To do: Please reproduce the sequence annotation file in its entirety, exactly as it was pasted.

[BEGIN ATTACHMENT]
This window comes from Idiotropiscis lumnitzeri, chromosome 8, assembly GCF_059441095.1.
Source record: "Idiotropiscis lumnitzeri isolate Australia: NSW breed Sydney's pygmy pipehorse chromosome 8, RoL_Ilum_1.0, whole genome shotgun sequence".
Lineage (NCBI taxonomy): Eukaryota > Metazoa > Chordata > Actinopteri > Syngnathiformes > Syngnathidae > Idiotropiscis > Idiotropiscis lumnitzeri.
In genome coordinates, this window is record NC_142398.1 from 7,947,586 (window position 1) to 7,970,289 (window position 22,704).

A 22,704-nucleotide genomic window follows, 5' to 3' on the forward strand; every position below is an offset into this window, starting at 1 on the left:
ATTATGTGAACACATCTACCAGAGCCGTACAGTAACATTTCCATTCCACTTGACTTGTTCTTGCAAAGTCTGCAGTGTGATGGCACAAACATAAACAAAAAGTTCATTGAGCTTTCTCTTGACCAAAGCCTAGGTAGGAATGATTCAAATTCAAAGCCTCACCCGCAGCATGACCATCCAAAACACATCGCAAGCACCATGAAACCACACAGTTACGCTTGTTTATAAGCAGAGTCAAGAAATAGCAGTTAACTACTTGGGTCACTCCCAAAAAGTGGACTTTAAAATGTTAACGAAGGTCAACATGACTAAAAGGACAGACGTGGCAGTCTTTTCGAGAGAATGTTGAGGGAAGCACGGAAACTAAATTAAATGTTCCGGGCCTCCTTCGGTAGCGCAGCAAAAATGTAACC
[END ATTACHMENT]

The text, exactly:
This window comes from Idiotropiscis lumnitzeri, chromosome 8, assembly GCF_059441095.1.
Source record: "Idiotropiscis lumnitzeri isolate Australia: NSW breed Sydney's pygmy pipehorse chromosome 8, RoL_Ilum_1.0, whole genome shotgun sequence".
Lineage (NCBI taxonomy): Eukaryota > Metazoa > Chordata > Actinopteri > Syngnathiformes > Syngnathidae > Idiotropiscis > Idiotropiscis lumnitzeri.
In genome coordinates, this window is record NC_142398.1 from 7,947,586 (window position 1) to 7,970,289 (window position 22,704).

A 22,704-nucleotide genomic window follows, 5' to 3' on the forward strand; every position below is an offset into this window, starting at 1 on the left:
ATTATGTGAACACATCTACCAGAGCCGTACAGTAACATTTCCATTCCACTTGACTTGTTCTTGCAAAGTCTGCAGTGTGATGGCACAAACATAAACAAAAAGTTCATTGAGCTTTCTCTTGACCAAAGCCTAGGTAGGAATGATTCAAATTCAAAGCCTCACCCGCAGCATGACCATCCAAAACACATCGCAAGCACCATGAAACCACACAGTTACGCTTGTTTATAAGCAGAGTCAAGAAATAGCAGTTAACTACTTGGGTCACTCCCAAAAAGTGGACTTTAAAATGTTAACGAAGGTCAACATGACTAAAAGGACAGACGTGGCAGTCTTTTCGAGAGAATGTTGAGGGAAGCACGGAAACTAAATTAAATGTTCCGGGCCTCCTTCGGTAGCGCAGCAAAAATGTAACC